Linux -> Windows Cross-Compiler Crash

I am cross-compiling from Linux for Windows using x86_64-w64-mingw32-g++-posix (version 9.3.0, Ubuntu 20.04). Everything compiles fine (Urho3D and my program) but crashes on SendEvent(). The thing is this problem is intermittent (I am calling SendEvent() multiple times in multiple places and it does not always crash in the same place).

In this example I am using it to change screens (go from the logo, to the main menu, to the game itself). Some times it just crashes right off the bat. Some times it shows the logo (first screen). Some times it shows the logo and the main menu. Some times (rarely) it works fine and gets all the way to the game itself without crashing.

There is no error message; The program just exits. I have tried compiling Urho3D with both DirectX and OpenGL with the same results.

I am compiling Urho3D like so:
../script/ . -D MINGW_PREFIX=/usr/bin/x86_64-w64-mingw32 -D URHO3D_NETWORK=0

Neither the Linux nor Web versions using the same code base have this problem.

Run it in a debugger. That should help narrow down the cause of the problem. It sounds to me like you’re probably using a deleted object or a resource that couldn’t be found to send an event.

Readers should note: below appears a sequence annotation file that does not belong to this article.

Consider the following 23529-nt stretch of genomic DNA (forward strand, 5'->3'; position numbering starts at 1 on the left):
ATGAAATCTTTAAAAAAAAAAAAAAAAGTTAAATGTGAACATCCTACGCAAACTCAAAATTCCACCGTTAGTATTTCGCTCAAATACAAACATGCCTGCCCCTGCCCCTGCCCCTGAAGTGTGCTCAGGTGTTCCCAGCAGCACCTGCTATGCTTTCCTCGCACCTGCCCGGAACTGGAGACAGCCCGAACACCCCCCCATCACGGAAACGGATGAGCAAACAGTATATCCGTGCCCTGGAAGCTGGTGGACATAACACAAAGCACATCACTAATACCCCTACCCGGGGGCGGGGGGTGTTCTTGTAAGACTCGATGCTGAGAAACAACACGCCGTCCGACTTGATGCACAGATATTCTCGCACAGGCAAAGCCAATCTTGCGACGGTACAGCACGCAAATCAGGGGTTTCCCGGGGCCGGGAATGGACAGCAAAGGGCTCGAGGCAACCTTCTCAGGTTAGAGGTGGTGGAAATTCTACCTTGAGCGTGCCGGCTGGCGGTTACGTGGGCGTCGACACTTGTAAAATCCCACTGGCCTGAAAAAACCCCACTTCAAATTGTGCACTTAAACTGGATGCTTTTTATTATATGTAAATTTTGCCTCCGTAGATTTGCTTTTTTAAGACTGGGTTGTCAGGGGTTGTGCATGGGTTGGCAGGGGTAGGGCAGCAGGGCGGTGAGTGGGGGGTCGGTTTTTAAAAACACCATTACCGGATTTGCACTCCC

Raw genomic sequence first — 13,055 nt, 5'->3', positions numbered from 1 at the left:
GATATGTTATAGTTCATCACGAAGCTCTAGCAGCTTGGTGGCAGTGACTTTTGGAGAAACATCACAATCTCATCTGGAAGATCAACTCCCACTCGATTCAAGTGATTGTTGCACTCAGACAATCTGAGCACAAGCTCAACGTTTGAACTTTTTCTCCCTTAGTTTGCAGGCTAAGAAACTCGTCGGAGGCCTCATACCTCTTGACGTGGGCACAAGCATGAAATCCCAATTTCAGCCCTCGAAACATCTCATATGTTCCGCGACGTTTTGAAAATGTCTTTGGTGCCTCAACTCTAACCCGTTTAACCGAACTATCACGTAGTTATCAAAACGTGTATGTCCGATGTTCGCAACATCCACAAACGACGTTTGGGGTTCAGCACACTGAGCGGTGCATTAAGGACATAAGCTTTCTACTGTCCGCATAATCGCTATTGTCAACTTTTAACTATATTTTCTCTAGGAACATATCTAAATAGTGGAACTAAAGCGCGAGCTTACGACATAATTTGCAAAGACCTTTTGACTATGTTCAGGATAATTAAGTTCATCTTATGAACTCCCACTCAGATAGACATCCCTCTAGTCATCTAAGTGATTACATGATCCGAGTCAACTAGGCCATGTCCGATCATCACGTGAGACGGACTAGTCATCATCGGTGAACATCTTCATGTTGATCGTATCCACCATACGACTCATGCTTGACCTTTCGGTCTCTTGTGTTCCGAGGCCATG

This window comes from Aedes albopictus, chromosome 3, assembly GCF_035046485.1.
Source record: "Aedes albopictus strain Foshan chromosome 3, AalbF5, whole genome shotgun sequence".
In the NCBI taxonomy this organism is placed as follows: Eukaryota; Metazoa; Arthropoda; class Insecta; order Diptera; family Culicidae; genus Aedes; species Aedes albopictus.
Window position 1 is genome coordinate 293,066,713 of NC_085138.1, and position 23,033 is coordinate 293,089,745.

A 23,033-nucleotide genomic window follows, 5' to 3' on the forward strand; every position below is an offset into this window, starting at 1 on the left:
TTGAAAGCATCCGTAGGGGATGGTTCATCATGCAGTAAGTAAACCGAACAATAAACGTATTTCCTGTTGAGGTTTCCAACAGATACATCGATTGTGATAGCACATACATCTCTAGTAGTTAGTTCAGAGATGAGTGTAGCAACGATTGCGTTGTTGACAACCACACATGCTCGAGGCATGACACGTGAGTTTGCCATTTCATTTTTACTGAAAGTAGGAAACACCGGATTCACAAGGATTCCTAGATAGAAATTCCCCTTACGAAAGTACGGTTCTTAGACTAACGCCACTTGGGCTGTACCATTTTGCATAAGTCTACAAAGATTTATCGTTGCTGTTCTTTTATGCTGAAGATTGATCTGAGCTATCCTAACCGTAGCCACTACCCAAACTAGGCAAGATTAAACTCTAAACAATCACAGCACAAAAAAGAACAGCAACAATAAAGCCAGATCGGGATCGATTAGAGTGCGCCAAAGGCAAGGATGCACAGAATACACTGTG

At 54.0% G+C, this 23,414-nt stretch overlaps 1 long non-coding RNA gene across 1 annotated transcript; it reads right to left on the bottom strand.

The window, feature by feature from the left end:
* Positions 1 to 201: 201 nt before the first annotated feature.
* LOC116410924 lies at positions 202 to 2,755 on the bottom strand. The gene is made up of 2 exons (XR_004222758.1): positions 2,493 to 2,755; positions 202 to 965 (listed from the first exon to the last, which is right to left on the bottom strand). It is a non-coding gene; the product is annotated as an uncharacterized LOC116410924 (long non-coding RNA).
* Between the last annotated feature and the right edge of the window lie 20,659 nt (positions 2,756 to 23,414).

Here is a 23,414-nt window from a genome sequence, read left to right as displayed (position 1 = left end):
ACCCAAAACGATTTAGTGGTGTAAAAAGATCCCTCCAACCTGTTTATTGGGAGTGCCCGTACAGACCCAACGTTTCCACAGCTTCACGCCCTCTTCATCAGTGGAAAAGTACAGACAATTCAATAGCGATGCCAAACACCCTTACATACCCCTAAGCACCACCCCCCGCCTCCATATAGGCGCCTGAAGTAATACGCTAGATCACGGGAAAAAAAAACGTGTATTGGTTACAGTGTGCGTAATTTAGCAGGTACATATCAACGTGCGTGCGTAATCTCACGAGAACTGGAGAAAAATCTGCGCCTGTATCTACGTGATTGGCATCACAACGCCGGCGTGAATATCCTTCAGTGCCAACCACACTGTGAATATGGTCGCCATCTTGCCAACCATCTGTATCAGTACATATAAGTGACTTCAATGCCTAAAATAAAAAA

Could you recommend a Windows debugger? Maybe something similar to gdb? After a Google search I tried x64dbg but I am not sure that is what I am looking for.

I am more of a Linux guy and have not used Windows since 98/2000. I think the last version of Visual Studio I used was 6. I use Windows 10 for games but strictly for playing games so I know little about it.

I tried running it from cmd. The same thing happens (with no error message). You would think, if there was a crash, there would be some kind of message, no?

Mingw has a gdb executable as well. You’re cross compiler may not include it, for obvious reasons, but if you install mingw-w64 in Windows I think it should have it. Though I also use Linux generally and it’s been a while since I tried debugging a Windows build, so maybe Google that before installing to double check.

Edit: If you want to try using WINE to debug it, it looks like it’s possible to do that as well.